Symptomatic benign osteochondroma

Case contributed by Dr Matt Skalski


Progressing pain over a long-standing knee bump, worse with movement.

Patient Data

Age: 25 years
Gender: Male

A large cauliflower exostosis is observed at the posteromedial aspect of the proximal tibial metaphysis. There are no definite erosions along the outer surface of the exostosis to suggest malignant degeneration. 

There is a heterogeneous mass arising from the posteromedial aspect of the proximal tibia. The mass demonstrates medullary continuity with the tibial metaphysis, and measures 6.8 x 4.2 x 6.1 cm (AP, TV, CC). The mass demonstrates heterogeneous STIR and T1 signal centrally, with a peripheral rim of increased STIR signal representing a cartilaginous cap. The maximal thickness of this cartilaginous cap is 9 mm. Post contrast images demonstrate mild heterogeneous enhancement of the mass as well as the fibrovascular tissue cover the cartilaginous cap, with noenhancement of the cartilaginous cap itself.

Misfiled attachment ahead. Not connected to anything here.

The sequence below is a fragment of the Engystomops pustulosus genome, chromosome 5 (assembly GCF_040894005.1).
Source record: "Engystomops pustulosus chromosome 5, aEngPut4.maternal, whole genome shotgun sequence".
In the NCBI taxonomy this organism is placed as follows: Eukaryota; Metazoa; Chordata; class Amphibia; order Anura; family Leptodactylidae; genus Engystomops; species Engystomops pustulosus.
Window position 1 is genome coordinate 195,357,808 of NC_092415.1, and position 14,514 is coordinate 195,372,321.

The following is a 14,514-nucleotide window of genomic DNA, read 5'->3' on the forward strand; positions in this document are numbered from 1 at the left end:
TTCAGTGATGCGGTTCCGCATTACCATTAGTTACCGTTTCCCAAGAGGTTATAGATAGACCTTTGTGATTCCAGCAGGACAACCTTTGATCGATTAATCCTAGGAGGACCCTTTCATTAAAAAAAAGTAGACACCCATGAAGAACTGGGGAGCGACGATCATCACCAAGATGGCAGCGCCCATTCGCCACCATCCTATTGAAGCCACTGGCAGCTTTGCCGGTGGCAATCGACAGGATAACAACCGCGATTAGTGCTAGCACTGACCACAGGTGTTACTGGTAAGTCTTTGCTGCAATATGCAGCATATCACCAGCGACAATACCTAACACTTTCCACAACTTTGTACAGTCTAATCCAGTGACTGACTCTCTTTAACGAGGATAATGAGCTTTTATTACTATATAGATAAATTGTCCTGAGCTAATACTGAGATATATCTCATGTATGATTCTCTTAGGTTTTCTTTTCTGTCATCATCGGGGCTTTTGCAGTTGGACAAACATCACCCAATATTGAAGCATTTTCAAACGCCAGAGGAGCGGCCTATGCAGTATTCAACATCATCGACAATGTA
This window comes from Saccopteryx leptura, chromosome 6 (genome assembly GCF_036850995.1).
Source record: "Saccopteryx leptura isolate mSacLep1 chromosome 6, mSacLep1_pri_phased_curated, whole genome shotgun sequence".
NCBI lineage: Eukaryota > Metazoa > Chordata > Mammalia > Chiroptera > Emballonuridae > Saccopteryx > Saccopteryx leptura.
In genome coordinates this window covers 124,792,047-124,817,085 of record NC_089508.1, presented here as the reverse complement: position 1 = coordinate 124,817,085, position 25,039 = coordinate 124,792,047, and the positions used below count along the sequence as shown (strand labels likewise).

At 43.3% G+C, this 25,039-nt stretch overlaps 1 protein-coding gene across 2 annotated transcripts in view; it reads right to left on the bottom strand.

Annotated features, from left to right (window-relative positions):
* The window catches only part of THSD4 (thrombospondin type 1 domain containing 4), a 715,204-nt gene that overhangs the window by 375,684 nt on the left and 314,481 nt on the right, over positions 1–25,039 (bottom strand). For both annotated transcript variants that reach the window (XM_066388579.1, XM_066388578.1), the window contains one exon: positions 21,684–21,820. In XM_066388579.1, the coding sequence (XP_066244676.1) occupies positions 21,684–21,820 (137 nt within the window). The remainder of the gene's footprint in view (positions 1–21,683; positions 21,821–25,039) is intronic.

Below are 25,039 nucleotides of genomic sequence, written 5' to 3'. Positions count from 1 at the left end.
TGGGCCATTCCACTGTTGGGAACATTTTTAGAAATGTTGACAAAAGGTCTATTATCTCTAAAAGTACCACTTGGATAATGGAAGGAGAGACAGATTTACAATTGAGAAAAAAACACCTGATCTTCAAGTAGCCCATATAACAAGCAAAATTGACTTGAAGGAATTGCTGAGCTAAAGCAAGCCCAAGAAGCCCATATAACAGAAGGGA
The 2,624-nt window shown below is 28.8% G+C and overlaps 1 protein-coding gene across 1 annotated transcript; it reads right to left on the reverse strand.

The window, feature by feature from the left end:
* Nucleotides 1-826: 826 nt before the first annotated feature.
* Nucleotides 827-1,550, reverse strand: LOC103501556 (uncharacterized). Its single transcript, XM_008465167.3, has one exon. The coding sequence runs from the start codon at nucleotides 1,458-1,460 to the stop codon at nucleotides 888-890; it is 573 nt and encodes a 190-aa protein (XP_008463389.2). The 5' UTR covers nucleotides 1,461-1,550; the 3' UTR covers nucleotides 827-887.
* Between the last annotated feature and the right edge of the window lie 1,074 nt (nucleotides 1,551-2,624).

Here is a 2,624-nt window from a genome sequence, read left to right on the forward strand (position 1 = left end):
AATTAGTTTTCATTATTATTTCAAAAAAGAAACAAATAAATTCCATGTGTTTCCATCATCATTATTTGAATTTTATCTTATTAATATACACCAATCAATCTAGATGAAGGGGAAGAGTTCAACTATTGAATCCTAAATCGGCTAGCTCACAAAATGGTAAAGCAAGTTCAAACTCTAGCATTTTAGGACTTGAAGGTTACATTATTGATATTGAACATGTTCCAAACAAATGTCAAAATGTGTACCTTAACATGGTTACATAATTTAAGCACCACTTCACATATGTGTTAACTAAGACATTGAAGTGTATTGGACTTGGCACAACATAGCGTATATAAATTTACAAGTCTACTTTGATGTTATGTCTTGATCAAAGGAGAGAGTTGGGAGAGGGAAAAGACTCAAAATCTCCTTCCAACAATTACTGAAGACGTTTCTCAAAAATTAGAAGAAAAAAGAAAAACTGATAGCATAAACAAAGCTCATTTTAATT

The mass encircles the distal semitendinosus tendon, and the tendon has a small fluid collection medially to it after it passes through the lesion. Within the lesion, the semitendinosus tendon demonstrates linear intrasubstance high STIR signal. There is mild edema within interstitial areas of the fat superior to the mass near the semitendinosus tendon before it enters the mass.The sartorius and gracilis tendons passed immediately anterior to the mass. The semimembranosus tendon and its expansions, as well as the medial collateral ligament pass medial and deep to the mass. The popliteal neurovascular structures are separate from the mass.

No meniscal tears are seen. The anterior and posterior cruciate ligaments are intact. The medial and lateral supporting structures of the knee are intact. The extensor mechanism is intact.

The bone marrow is normal in signal intensity all pulse sequences. There is no joint effusion.

Case Discussion

The most worrisome complication of osteochondromas is malignant degeneration, which should be suspected with any new onset of pain or growth after skeletal maturity. In this case, the lesion is symptomatic because it is causing a tendinosis as it encircles and entraps the semitendinosus tendon, and substantially deviates the surrounding musculotendinous structures. 

Case courtesy of Dr. Aaron Schein. 

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Case information

rID: 29291
Published: 15th May 2014
Last edited: 14th Aug 2019
Inclusion in quiz mode: Included

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